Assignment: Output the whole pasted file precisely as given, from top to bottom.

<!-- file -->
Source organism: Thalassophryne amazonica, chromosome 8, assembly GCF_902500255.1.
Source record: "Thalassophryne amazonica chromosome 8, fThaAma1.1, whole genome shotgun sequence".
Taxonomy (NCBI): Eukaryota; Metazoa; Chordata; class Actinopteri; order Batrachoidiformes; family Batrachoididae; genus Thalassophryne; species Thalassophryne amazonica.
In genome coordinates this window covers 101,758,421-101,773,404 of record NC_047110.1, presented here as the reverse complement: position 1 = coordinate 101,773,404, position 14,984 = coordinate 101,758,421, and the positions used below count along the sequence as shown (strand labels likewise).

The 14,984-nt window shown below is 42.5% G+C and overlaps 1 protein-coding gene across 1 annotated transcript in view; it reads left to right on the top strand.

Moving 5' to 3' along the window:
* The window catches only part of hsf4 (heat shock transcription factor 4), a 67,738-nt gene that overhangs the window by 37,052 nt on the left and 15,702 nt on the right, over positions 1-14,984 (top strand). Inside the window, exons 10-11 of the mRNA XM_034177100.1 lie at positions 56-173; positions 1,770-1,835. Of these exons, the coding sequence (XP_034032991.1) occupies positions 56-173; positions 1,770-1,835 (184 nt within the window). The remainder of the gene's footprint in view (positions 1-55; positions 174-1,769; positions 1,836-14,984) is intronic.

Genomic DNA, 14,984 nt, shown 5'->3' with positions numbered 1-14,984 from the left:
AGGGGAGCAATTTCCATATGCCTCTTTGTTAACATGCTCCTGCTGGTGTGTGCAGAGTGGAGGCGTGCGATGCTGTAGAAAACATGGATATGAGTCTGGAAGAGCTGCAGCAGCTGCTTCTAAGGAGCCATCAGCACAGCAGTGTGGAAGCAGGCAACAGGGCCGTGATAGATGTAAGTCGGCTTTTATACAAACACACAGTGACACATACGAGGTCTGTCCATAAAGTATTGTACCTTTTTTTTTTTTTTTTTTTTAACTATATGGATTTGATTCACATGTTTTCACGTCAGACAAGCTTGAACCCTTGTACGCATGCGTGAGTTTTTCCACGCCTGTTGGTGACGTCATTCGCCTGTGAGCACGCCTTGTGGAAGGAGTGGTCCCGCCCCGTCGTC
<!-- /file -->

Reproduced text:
Source organism: Thalassophryne amazonica, chromosome 8, assembly GCF_902500255.1.
Source record: "Thalassophryne amazonica chromosome 8, fThaAma1.1, whole genome shotgun sequence".
Taxonomy (NCBI): Eukaryota; Metazoa; Chordata; class Actinopteri; order Batrachoidiformes; family Batrachoididae; genus Thalassophryne; species Thalassophryne amazonica.
In genome coordinates this window covers 101,758,421-101,773,404 of record NC_047110.1, presented here as the reverse complement: position 1 = coordinate 101,773,404, position 14,984 = coordinate 101,758,421, and the positions used below count along the sequence as shown (strand labels likewise).

The 14,984-nt window shown below is 42.5% G+C and overlaps 1 protein-coding gene across 1 annotated transcript in view; it reads left to right on the top strand.

Moving 5' to 3' along the window:
* The window catches only part of hsf4 (heat shock transcription factor 4), a 67,738-nt gene that overhangs the window by 37,052 nt on the left and 15,702 nt on the right, over positions 1-14,984 (top strand). Inside the window, exons 10-11 of the mRNA XM_034177100.1 lie at positions 56-173; positions 1,770-1,835. Of these exons, the coding sequence (XP_034032991.1) occupies positions 56-173; positions 1,770-1,835 (184 nt within the window). The remainder of the gene's footprint in view (positions 1-55; positions 174-1,769; positions 1,836-14,984) is intronic.

Genomic DNA, 14,984 nt, shown 5'->3' with positions numbered 1-14,984 from the left:
AGGGGAGCAATTTCCATATGCCTCTTTGTTAACATGCTCCTGCTGGTGTGTGCAGAGTGGAGGCGTGCGATGCTGTAGAAAACATGGATATGAGTCTGGAAGAGCTGCAGCAGCTGCTTCTAAGGAGCCATCAGCACAGCAGTGTGGAAGCAGGCAACAGGGCCGTGATAGATGTAAGTCGGCTTTTATACAAACACACAGTGACACATACGAGGTCTGTCCATAAAGTATTGTACCTTTTTTTTTTTTTTTTTTTTAACTATATGGATTTGATTCACATGTTTTCACGTCAGACAAGCTTGAACCCTTGTACGCATGCGTGAGTTTTTCCACGCCTGTTGGTGACGTCATTCGCCTGTGAGCACGCCTTGTGGAAGGAGTGGTCCCGCCCCGTCGTC